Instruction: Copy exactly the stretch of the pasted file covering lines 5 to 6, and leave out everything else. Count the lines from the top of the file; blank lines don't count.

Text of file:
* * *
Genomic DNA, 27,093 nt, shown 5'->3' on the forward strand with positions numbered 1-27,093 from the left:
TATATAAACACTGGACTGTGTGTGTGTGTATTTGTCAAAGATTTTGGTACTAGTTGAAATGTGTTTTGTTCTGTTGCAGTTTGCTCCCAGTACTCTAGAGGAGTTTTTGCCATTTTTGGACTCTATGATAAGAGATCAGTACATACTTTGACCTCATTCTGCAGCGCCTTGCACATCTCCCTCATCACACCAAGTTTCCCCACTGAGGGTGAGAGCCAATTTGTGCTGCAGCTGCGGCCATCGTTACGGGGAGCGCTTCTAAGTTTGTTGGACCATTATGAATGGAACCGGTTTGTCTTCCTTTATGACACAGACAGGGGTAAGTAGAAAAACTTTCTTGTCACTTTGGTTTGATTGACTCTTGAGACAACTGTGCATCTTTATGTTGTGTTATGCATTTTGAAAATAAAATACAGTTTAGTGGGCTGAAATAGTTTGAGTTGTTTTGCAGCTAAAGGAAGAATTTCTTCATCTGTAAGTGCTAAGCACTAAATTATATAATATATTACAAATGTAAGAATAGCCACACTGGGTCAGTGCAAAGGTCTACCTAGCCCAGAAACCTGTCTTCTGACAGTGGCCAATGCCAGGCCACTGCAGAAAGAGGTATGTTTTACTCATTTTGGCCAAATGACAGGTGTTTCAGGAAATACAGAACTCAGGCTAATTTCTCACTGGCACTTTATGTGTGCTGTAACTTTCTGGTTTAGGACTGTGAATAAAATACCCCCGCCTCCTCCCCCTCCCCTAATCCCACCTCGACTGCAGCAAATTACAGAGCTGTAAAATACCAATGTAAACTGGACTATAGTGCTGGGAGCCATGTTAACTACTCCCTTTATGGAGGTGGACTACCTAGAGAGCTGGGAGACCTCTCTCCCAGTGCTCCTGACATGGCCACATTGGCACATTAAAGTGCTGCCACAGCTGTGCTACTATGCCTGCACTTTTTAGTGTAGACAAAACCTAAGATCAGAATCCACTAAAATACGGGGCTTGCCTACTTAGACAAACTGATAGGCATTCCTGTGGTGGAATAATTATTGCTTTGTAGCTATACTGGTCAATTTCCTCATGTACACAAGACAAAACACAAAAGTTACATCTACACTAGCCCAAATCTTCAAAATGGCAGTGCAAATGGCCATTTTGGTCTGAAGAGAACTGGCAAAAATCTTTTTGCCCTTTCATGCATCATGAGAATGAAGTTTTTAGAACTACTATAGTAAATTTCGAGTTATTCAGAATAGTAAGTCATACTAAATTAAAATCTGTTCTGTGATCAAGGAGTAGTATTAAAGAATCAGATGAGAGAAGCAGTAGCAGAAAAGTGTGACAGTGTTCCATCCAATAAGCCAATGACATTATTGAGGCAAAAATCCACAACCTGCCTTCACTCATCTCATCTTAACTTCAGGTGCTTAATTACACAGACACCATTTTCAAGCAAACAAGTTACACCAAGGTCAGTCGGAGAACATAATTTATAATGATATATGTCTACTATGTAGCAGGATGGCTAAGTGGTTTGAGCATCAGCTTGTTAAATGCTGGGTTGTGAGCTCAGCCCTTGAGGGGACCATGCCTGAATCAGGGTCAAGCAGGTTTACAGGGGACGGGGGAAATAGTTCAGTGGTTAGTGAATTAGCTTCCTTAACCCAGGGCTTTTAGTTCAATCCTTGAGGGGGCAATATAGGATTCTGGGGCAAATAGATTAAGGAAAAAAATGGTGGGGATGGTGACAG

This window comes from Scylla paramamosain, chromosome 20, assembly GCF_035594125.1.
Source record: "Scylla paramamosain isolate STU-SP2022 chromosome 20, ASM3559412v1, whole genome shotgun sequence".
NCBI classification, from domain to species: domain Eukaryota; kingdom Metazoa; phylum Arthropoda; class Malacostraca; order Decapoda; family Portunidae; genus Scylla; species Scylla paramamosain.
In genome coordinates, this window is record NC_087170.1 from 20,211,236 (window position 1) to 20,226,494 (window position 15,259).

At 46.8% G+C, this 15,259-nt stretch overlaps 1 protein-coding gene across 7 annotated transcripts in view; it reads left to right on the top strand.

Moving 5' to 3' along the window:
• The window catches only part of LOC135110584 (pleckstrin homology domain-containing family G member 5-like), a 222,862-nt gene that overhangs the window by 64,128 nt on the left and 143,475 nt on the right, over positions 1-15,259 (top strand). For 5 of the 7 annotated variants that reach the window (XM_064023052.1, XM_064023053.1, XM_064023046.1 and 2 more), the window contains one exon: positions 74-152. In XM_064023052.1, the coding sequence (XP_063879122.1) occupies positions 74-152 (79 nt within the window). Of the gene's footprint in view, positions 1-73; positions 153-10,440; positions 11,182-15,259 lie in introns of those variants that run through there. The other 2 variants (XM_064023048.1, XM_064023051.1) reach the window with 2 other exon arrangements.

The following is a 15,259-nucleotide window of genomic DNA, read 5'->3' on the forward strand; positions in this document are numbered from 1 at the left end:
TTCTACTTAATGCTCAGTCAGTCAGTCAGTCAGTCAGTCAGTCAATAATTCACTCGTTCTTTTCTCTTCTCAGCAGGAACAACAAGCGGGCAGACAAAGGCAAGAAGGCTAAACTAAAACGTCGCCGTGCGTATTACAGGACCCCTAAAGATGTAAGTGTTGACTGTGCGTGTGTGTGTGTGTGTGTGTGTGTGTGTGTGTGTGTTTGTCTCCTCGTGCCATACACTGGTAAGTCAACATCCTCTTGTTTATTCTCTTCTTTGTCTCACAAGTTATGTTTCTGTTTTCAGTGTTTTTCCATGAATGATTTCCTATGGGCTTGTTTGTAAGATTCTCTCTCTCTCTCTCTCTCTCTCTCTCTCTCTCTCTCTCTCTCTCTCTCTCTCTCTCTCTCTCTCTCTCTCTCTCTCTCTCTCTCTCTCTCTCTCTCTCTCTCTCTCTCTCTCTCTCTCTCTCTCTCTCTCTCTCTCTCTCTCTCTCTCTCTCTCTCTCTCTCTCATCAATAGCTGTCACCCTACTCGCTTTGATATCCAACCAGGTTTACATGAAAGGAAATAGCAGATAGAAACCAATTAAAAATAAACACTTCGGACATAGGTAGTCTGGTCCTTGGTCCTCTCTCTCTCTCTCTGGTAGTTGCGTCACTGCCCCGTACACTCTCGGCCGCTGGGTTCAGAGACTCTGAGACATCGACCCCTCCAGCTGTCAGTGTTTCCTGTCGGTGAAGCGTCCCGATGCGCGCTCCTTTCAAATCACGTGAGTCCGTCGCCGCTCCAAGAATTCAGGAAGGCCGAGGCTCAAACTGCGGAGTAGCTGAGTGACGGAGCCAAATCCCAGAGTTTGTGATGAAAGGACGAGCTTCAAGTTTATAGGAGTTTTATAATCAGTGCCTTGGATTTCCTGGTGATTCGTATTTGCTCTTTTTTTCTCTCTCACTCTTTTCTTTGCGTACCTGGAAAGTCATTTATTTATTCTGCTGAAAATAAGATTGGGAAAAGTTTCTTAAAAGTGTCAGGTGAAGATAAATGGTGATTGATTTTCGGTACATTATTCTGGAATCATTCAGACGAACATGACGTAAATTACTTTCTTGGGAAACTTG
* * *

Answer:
NCBI classification, from domain to species: domain Eukaryota; kingdom Metazoa; phylum Arthropoda; class Malacostraca; order Decapoda; family Portunidae; genus Scylla; species Scylla paramamosain.
In genome coordinates, this window is record NC_087170.1 from 20,211,236 (window position 1) to 20,226,494 (window position 15,259).